Since I'm new to self-publishing, I've already had people reviewing my press release - which is par for the course from what I understand.
I've found it very hard to get a review of my book from anyone, let alone someone to write one for me. It's a huge learning experience. I was told one time before I purchased the review that it would be good to get someone who was sympathetic to the subject matter and that the reviewer needed to read the book. Unfortunately neither happened.
The review from Kirkus taught me to understand that my book evokes extremes of emotion and, rather than getting upset, which I was at first when I read their review of my book, I decided to take it as a positive and know that it just was one more person who 'read' my book. At least I hoped they did and from what I could tell, it made an indelible impression upon them to the point where they had to be either angry or rude or just couldn't get through the book because it has subject matter that challenges anyone who reads it.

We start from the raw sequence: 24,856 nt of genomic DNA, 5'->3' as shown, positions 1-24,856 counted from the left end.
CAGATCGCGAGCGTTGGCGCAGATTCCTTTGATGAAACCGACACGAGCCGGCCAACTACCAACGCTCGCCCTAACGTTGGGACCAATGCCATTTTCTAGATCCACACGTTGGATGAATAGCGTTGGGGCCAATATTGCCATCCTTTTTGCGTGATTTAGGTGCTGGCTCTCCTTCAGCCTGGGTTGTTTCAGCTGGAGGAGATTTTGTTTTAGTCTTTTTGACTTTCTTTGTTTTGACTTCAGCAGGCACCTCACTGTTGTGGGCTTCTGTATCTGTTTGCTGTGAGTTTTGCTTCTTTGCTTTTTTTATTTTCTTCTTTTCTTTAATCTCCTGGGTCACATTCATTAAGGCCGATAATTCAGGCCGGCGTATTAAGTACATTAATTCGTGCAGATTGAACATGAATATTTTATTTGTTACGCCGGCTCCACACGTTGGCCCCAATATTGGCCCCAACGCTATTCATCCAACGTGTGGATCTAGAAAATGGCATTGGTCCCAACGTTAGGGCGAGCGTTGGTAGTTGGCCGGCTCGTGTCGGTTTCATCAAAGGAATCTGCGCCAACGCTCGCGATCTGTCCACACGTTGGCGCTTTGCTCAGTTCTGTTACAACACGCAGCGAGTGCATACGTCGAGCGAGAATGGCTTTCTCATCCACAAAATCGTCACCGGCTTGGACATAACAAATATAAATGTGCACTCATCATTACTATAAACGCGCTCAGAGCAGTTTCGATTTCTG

I'm going to try to continue to get a review done, although I'm feeling the 'once bitten twice shy' thing right now. I'm willing to have some one do a review of it at some point in the future. In the meantime, I'm going to increase the book’s presence and hopefully something more will come of it.
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Publishing New Writers,
June, 2009 (no. 1006)
Publisher: Bruce L. Cook, 6086 Dunes Dr, Sanford, NC 27332.Submissions/comments email@example.com. Links are